In addition to its evangelistic bent, Tribulation Force may inspire those who are already followers of Christ to investigate what scripture says about the End Times. Does God really mention two witnesses that breathe fire? (Read Revelation 11.) Will the Antichrist control the entire world? (Rev. 13:7-8) And what should Christians living at this time do? (Rev. 13:10) In one scene, Hattie, the Antichrist’s assistant, remarks, "I think [Nicolae] is a Christian," a line that serves as a poignant reminder that this prophesied "Beast" will likely appear good and "religious."

sexual content: When Chloe, who is becoming increasingly interested in Buck, arrives at his apartment, she is met by his female assistant. Chloe assumes the pair is living together until Buck gets the opportunity to explain. Still, one has to question the wisdom of opposite sex co-workers sharing an apartment, even during catastrophic times.

violent content: In search of food, looters break into a van, only to be gunned down by machine gun-toting militia. A flashback scene from Left Behind shows Nicolae callously shooting to death two men at pointblank range. (Neither scene is excessively gory.) The face of a seriously burned firefighter is covered with pus and blood. A distraught man threatens Ray with a gun and then becomes suicidal, turning the weapon on himself. (He abandons both ideas, ultimately, and gives his life to Christ.) Guards attempt to shoot Buck and Ben-Judah at the Wailing Wall, but the pair retreat quickly. The two witnesses, miraculously protected from the bullets, retaliate by spewing fire from their mouths which consumes two guards. (The burning shooters agonizingly stumble to the ground.) An angry Nicolae reacts to Ben-Judah’s speech by throwing his laptop off a table.

crude or profane language: None.

drug and alcohol content: Characters drink wine on a couple of occasions.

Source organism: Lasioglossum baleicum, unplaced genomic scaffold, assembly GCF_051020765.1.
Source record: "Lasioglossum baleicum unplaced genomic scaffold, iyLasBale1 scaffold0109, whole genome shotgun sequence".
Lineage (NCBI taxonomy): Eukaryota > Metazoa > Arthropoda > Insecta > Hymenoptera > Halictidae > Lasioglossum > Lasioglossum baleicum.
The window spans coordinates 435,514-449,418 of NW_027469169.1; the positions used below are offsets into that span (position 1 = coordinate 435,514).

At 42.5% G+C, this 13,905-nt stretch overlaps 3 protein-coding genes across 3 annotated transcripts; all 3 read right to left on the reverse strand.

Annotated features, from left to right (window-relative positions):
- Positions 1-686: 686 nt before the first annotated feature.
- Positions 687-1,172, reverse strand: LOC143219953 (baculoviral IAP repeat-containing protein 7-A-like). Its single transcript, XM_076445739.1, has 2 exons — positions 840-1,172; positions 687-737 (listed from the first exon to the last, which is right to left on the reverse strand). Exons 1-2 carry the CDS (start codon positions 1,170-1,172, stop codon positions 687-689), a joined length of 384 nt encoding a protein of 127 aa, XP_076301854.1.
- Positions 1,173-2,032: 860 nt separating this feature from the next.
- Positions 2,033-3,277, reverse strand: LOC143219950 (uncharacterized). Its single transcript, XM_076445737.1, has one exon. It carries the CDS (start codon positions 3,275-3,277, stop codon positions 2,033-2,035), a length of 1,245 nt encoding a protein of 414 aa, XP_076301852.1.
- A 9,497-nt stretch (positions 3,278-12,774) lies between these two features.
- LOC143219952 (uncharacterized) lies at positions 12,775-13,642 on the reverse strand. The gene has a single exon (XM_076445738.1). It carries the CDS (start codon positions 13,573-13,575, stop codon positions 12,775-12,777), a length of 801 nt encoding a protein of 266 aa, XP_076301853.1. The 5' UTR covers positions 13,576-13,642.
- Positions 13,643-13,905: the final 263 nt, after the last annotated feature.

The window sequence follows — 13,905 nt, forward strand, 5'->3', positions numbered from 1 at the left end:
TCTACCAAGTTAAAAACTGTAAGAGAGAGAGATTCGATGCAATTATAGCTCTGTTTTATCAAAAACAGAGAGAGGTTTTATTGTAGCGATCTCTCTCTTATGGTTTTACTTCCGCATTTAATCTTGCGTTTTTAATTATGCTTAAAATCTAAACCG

other negative elements: When Nicolae meets Ray, then shakes his hand aboard his private plane, the Antichrist’s face takes on a demonic look. (This "negative element" will only be a source of fear for some younger children.)

conclusion: Visiting the Tribulation Force set back in June 2002, I had a chance to chat with Peter Lalonde, one of the two brothers who head up Cloud Ten. He told me, "We haven’t arrived yet. We’re not Spielberg. Still, we want to make every film better than the last. We’re pioneers in a relatively new Christian film industry." And, indeed, these pioneers are doing everything possible to live up to that promise. In the original Left Behind movie, depictions of Rapture-caused devastation come across more like a 6 o’clock news report of a five-car pileup. Missing was the magnitude of this cataclysmic event. But this time around, Tribulation Force is more about dialogue than action. Scenes take place inside offices, planes, homes and churches. And it worked better for me. There’s suspense, intrigue and daring. There are likeable characters worth rooting for. And there’s a concerted desire to convey God’s truth through entertainment. That deserves praise and support from all of us.

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Crude or Profane Language

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Plot Summary

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Other Belief Systems

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Profanity/Violence

Kissing/Sex/Homosexuality